As part of the investigation we performed a blood test which revealed an increase in her kidney enzymes and abnormal electrolyte levels (an increase in her blood potassium and a reduction in her blood sodium levels). These changes on a blood profile can indicate kidney disease but can also indicate a condition called hypoadrenocorticism or Addison’s disease.
Addison’s disease is a condition of the adrenal glands. These are 2 small glands near the kidneys secreting hormones that help the body cope with stress (glucocorticoids) and control water balance (mineralocorticoids). In Addison’s disease these hormones are not produced and in most cases there is no underlying reason for this. A routine blood profile can suggest the condition but a more specific blood test (an ACTH stimulation test) is required to confirm the diagnosis.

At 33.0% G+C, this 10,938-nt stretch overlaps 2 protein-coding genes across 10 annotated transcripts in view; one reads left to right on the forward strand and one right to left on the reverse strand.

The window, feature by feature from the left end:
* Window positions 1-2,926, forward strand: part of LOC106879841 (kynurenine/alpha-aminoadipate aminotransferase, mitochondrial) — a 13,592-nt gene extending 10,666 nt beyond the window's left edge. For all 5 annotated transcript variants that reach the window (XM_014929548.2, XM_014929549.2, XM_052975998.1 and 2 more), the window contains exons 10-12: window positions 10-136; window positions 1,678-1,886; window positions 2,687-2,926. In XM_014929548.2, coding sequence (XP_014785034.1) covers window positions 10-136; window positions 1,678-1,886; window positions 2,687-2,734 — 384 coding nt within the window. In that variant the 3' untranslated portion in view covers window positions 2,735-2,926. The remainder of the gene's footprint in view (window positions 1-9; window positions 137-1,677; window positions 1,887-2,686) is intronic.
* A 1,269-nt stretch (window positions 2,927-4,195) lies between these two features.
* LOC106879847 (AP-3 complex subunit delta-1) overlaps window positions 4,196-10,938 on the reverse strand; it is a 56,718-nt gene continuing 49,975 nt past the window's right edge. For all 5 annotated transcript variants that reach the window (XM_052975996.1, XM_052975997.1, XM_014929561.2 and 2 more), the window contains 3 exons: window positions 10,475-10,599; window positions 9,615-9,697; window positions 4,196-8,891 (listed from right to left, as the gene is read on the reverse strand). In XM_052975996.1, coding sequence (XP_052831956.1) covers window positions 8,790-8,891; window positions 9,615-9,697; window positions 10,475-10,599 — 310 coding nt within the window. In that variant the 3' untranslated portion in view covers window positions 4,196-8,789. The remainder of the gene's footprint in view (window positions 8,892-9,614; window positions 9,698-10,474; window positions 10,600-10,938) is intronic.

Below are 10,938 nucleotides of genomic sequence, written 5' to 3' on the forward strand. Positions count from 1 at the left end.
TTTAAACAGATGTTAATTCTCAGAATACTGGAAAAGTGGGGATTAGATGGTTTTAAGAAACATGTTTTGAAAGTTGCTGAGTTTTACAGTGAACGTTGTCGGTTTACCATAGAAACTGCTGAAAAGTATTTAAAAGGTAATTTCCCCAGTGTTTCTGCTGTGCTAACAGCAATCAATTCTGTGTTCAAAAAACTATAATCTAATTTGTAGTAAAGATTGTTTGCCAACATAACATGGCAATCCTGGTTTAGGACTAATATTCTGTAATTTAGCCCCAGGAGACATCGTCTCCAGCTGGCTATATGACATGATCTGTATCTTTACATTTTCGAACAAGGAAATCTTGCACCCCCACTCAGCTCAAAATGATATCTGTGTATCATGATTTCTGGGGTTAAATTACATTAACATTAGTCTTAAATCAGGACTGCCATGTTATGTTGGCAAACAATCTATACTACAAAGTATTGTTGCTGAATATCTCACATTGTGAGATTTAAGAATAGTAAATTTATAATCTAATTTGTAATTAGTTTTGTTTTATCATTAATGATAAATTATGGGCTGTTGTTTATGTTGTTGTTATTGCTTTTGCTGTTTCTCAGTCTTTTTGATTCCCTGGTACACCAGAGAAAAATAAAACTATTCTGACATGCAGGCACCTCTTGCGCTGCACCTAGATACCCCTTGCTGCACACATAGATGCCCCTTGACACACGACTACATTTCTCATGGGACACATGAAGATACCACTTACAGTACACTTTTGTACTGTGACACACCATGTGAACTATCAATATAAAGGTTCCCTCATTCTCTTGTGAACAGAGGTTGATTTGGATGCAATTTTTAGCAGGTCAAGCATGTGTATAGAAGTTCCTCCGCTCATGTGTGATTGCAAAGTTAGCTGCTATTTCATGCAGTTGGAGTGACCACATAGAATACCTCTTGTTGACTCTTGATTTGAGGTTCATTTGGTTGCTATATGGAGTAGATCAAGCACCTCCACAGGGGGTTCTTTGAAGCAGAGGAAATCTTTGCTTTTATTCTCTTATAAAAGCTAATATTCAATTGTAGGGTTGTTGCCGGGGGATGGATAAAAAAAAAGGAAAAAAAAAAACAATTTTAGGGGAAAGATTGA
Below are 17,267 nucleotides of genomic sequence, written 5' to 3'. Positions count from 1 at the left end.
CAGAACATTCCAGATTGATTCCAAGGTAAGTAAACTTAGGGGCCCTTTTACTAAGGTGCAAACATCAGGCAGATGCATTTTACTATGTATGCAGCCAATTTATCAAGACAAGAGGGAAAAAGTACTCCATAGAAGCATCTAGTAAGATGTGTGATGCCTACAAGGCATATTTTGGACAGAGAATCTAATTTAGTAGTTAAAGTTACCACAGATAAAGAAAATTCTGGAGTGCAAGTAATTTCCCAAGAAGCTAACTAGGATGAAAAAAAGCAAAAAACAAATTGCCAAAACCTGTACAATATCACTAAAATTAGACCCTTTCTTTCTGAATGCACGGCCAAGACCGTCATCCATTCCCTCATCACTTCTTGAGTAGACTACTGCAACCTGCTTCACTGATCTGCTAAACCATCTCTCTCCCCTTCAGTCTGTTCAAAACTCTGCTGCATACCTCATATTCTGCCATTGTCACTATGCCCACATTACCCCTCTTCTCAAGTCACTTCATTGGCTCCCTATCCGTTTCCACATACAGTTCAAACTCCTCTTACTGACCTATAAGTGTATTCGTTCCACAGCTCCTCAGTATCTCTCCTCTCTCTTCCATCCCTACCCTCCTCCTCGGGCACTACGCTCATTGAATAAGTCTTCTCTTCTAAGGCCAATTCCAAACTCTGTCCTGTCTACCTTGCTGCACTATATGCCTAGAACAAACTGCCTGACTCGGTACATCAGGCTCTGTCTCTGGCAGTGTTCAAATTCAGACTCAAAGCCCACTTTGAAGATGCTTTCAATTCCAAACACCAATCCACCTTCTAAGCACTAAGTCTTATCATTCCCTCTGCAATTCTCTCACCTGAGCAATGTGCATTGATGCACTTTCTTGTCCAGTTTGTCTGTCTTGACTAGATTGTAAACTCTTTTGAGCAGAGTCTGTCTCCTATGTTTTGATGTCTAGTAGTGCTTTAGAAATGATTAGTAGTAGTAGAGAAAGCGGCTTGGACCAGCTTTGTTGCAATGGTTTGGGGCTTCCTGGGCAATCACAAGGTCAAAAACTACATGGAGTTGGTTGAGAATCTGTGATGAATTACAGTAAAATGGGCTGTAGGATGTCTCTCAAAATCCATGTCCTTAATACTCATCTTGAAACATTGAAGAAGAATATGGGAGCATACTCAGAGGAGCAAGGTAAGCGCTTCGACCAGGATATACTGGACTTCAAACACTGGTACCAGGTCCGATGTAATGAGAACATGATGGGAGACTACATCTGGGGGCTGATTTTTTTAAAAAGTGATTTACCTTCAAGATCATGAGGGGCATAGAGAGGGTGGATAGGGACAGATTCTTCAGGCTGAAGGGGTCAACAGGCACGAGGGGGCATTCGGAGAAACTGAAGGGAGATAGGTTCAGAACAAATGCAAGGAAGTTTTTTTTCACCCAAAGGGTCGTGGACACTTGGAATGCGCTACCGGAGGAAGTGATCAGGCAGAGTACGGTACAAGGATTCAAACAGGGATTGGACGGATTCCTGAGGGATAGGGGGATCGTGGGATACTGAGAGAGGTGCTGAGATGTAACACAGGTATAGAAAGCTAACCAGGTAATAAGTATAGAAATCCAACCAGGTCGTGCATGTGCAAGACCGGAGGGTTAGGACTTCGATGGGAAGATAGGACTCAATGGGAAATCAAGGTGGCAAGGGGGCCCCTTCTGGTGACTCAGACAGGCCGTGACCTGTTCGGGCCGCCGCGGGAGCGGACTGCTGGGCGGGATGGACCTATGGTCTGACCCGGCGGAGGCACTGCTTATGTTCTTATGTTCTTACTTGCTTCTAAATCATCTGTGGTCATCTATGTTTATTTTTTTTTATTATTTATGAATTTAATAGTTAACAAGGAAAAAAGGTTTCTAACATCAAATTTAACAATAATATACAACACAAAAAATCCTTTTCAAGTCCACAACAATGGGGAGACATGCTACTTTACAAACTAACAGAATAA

We performed this blood test on Charlie and confirmed that she had Addison’s disease. An ultrasound scan was also performed which confirmed that the adrenal glands were small. Addison’s disease is a condition that can’t be cured but can be effectively controlled with medication. Charlie was hopitalised to correct her dehydration, treat her vomiting and to start treatment for her Addison’s.
After a couple of days Charlie was discharged with 2 medications to be given orally (prednisolone and florinef). In the initial stages Charlie was examined fairly frequently to check her progress. Her electrolyte levels were measured and the doses of the drugs were changed. It took about 3 months to get Charlie stable on the medication. It was possible to withdraw the prednisolone, just giving it at times when Charlie may be stressed (such as coming to the vets for a procedure or going to boarding kennels). Her owner reported that Charlie seemed like a puppy again after starting treatment and there have been no further episodes of collapse. Although Charlie will remain on treatment for the rest of her life she is able to live normally with her Addison’s disease.